In the wild, you have to open a lot of oysters to find a single pearl; something similar is true of feature length anthology of short films, where the entries have an inevitable tendency to average out. Although even Hrabal’s straightest stories contain small doses of absurdism (which show up in non sequitur dialogues or little narrative oddities), only two of these adaptations have conceits peculiar enough to form surrealistic pearls. Since our focus is on weird films, we’re going to briefly open and reject three out of these five New Wave oysters before looking more Continue reading CAPSULE: PEARLS OF THE DEEP (1966)


The sixth submission in the June review writing contest: by “Kat.”


FEATURING: Jaroslava Schallerova, Helena Anyzova, Petr Kopriva, Jiri Prymek

PLOT:  13-year old Valerie lives with her grandmother in a small rural village in

Still from Valerie and Her Week of Wonders (1970)

Czechoslovakia; on the week of her menarche she drifts into a sensual, and at times threatening, dreamworld.

WHY IT DESERVES TO MAKE THE LIST:  This is a gently weird film, as close to representing a dream on film as I have yet seen.  Every shot is a thing of beauty.  The plot is loose but generally true to its own dream logic.  As she approaches adulthood Valerie finds herself the object of desire for men, women and weasel-men alike.  Responding to all the strange occurrences around her with unflappable calmness, Valerie is a passive heroine, but Schallerova oozes charm and is a complete eye magnet whenever she is onscreen.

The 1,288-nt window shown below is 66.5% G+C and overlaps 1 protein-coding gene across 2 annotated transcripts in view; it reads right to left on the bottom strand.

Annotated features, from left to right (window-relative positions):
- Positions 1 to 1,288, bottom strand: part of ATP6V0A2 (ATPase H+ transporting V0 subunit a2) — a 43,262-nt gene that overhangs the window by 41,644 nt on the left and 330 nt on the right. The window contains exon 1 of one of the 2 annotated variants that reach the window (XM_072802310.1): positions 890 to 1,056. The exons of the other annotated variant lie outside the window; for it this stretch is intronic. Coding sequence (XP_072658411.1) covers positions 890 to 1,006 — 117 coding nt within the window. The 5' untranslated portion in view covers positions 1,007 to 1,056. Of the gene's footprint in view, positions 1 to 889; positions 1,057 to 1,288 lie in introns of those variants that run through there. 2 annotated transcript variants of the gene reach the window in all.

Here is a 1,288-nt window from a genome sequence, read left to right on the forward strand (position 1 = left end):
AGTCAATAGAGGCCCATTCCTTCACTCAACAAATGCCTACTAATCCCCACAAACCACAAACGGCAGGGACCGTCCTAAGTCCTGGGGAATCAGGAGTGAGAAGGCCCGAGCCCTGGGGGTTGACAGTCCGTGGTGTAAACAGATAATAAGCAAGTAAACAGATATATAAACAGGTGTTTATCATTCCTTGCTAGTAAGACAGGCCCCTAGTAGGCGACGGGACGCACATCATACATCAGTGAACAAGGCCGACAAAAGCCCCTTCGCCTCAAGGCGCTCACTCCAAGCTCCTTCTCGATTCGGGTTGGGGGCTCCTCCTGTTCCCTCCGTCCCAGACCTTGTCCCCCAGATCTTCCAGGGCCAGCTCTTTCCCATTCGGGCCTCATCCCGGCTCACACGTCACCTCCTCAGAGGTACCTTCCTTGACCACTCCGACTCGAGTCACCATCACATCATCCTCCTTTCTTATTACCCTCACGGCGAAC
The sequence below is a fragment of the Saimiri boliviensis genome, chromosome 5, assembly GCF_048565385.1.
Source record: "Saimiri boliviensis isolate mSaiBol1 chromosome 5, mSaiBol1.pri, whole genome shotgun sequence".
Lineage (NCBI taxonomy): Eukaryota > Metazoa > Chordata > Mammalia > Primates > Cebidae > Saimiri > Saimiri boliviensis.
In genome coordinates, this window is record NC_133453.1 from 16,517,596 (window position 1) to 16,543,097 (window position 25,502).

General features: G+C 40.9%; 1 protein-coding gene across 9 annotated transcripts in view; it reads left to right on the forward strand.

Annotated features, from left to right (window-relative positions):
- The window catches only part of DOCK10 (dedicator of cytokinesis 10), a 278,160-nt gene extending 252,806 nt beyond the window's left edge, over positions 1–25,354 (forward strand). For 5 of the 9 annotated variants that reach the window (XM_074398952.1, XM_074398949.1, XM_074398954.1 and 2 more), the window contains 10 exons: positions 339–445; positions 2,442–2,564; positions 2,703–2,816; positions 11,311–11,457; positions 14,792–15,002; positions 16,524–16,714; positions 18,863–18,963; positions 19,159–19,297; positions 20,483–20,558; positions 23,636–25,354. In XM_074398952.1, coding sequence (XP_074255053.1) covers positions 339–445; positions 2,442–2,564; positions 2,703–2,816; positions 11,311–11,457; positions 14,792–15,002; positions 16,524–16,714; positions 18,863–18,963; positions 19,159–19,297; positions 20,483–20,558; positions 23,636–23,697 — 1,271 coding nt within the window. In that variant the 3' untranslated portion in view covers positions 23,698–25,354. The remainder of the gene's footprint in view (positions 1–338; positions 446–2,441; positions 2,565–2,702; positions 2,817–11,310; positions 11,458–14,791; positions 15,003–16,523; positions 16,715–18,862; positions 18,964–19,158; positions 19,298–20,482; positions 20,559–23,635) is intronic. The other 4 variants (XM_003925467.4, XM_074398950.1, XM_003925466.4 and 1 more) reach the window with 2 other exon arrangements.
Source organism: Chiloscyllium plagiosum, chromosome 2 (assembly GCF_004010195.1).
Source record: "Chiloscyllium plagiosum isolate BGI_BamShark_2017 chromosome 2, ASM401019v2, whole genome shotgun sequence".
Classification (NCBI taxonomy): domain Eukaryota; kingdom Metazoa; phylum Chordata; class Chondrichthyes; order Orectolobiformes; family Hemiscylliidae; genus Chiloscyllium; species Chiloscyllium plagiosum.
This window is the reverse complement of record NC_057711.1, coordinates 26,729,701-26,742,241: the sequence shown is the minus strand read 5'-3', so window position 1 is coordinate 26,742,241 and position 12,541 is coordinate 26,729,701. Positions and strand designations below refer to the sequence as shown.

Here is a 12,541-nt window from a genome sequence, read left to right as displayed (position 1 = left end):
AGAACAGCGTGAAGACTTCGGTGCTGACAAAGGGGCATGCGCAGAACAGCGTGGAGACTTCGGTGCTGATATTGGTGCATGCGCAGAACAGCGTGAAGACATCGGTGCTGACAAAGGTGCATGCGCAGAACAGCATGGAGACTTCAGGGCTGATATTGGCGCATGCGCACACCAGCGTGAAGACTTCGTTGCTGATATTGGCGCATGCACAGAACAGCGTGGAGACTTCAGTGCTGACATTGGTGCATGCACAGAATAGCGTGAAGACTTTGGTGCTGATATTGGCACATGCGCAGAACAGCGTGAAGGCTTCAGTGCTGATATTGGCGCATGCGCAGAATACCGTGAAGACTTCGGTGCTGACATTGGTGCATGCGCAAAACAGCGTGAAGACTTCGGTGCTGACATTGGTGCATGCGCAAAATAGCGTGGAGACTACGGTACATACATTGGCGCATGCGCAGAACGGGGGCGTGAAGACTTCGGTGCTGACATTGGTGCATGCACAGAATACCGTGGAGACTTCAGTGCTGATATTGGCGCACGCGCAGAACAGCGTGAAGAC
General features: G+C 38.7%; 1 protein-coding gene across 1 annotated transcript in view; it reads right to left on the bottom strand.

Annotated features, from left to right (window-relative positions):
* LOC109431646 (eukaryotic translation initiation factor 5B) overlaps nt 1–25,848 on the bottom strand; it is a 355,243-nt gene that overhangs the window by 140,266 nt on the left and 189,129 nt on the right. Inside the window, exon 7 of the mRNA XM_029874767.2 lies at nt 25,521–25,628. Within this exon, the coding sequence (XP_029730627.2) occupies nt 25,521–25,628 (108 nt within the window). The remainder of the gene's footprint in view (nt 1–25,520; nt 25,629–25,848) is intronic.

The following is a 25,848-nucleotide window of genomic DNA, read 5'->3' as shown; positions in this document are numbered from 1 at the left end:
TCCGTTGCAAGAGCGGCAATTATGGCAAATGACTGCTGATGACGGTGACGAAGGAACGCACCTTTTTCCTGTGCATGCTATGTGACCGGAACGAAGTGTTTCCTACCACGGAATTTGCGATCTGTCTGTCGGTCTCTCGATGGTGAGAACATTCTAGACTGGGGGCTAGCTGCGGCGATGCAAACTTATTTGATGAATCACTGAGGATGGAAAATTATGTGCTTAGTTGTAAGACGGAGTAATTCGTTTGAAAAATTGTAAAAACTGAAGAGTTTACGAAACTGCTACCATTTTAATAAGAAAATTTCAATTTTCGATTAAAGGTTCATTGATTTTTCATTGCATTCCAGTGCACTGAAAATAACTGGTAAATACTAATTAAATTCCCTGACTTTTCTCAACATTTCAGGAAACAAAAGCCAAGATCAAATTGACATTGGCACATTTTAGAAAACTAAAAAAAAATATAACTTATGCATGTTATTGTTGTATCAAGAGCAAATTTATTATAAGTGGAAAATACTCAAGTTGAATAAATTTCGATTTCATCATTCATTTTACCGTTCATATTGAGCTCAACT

COMMENTS: A tight, coherent plot is not the strength of this piece, it has to be said.  It’s very much like the moments when you first wake from a puzzling dream, before your conscious mind has started to add little bridging details to try and make sense of it.

Valerie lives with her grandmother, and at the age of 13 has her first period.  Her grandmother tells her that this is the same age as her mother was.  It seems to be an occasion for neither celebration nor shame.  Valerie tells her grandmother that she is excited at the prospect of a troupe of actors arriving in the village and is informed that she’d do better to be excited about the arrival of the bishop and his priests.  You’d be forgiven for thinking that her grandmother is a bit of a party pooper, but like everyone in this film she’s not just what she appears to be at first glance.  Throughout the film religion and sexuality arm wrestle for dominance, but it’s rather like both arms are on the same body.